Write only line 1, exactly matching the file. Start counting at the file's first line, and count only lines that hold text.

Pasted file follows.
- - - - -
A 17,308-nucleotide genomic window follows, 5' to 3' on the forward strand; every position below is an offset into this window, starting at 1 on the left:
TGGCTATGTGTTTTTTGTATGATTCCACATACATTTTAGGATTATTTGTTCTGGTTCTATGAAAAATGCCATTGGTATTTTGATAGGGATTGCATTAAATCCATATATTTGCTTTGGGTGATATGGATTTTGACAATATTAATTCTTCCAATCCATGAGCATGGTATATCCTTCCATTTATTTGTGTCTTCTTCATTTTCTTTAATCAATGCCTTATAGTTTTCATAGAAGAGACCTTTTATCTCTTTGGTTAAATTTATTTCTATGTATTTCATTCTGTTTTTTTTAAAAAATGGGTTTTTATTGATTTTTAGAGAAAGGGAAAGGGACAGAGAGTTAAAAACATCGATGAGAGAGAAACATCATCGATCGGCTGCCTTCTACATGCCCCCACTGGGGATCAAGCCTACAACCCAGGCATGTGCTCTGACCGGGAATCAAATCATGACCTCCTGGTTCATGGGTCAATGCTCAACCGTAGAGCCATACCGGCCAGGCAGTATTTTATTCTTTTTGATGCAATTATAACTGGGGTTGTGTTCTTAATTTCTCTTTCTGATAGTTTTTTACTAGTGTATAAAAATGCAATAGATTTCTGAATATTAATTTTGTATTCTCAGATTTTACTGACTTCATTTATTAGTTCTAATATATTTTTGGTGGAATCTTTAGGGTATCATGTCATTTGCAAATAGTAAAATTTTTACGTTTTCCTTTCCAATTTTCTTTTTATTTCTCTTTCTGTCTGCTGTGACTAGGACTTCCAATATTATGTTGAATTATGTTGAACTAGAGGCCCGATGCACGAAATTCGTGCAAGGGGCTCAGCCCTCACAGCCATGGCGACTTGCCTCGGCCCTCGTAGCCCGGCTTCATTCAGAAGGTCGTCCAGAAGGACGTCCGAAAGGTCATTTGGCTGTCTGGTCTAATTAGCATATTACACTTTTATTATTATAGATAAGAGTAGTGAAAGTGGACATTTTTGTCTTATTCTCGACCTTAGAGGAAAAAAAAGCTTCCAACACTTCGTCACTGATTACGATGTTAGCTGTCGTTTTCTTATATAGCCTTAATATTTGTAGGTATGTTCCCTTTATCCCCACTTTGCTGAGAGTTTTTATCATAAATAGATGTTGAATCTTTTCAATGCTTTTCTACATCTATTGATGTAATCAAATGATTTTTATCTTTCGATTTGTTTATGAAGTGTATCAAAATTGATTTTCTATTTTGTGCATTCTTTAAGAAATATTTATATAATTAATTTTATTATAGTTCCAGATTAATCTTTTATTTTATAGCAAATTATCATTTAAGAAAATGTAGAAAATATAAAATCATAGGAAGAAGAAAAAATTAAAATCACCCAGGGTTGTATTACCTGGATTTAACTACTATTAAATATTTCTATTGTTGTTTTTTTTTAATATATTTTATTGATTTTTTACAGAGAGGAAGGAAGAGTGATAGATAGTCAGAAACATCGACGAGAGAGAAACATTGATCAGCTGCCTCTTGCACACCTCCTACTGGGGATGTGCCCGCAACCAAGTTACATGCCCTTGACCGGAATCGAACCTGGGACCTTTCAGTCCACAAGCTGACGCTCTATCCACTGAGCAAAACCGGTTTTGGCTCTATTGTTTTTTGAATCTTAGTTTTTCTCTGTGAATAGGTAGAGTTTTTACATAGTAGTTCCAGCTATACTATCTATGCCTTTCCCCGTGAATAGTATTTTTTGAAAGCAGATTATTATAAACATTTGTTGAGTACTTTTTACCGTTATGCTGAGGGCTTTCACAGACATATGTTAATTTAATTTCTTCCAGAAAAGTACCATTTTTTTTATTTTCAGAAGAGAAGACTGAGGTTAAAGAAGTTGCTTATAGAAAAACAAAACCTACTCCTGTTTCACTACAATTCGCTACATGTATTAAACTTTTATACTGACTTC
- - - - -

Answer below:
A 17,308-nucleotide genomic window follows, 5' to 3' on the forward strand; every position below is an offset into this window, starting at 1 on the left: